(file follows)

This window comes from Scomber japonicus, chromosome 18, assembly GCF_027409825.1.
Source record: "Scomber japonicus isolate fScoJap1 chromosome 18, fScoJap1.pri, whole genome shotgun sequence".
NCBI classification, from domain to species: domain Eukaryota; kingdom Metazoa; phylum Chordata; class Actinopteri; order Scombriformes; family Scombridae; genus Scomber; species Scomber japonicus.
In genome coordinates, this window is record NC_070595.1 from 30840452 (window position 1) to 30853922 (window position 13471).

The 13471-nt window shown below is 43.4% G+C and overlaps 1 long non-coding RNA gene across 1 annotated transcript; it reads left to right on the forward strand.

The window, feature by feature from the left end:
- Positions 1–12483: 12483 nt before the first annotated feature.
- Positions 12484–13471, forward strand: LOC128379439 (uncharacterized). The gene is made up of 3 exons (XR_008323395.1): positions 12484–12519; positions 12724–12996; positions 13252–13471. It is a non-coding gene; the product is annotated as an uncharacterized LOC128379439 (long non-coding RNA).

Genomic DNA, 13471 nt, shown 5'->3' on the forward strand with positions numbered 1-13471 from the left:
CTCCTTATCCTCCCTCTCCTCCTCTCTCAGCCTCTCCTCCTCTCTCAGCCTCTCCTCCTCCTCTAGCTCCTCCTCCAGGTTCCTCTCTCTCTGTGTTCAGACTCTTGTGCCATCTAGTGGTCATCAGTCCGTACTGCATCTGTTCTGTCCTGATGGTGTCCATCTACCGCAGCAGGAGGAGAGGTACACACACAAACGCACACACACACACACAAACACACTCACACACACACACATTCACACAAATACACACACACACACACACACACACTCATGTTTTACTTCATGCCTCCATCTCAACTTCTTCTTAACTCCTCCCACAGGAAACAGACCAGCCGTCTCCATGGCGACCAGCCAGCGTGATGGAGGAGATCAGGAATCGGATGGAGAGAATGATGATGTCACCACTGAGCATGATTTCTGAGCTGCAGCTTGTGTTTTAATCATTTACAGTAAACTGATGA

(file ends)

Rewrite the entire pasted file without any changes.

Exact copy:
This window comes from Scomber japonicus, chromosome 18, assembly GCF_027409825.1.
Source record: "Scomber japonicus isolate fScoJap1 chromosome 18, fScoJap1.pri, whole genome shotgun sequence".
NCBI classification, from domain to species: domain Eukaryota; kingdom Metazoa; phylum Chordata; class Actinopteri; order Scombriformes; family Scombridae; genus Scomber; species Scomber japonicus.
In genome coordinates, this window is record NC_070595.1 from 30840452 (window position 1) to 30853922 (window position 13471).

The 13471-nt window shown below is 43.4% G+C and overlaps 1 long non-coding RNA gene across 1 annotated transcript; it reads left to right on the forward strand.

The window, feature by feature from the left end:
- Positions 1–12483: 12483 nt before the first annotated feature.
- Positions 12484–13471, forward strand: LOC128379439 (uncharacterized). The gene is made up of 3 exons (XR_008323395.1): positions 12484–12519; positions 12724–12996; positions 13252–13471. It is a non-coding gene; the product is annotated as an uncharacterized LOC128379439 (long non-coding RNA).

Genomic DNA, 13471 nt, shown 5'->3' on the forward strand with positions numbered 1-13471 from the left:
CTCCTTATCCTCCCTCTCCTCCTCTCTCAGCCTCTCCTCCTCTCTCAGCCTCTCCTCCTCCTCTAGCTCCTCCTCCAGGTTCCTCTCTCTCTGTGTTCAGACTCTTGTGCCATCTAGTGGTCATCAGTCCGTACTGCATCTGTTCTGTCCTGATGGTGTCCATCTACCGCAGCAGGAGGAGAGGTACACACACAAACGCACACACACACACACAAACACACTCACACACACACACATTCACACAAATACACACACACACACACACACACACTCATGTTTTACTTCATGCCTCCATCTCAACTTCTTCTTAACTCCTCCCACAGGAAACAGACCAGCCGTCTCCATGGCGACCAGCCAGCGTGATGGAGGAGATCAGGAATCGGATGGAGAGAATGATGATGTCACCACTGAGCATGATTTCTGAGCTGCAGCTTGTGTTTTAATCATTTACAGTAAACTGATGA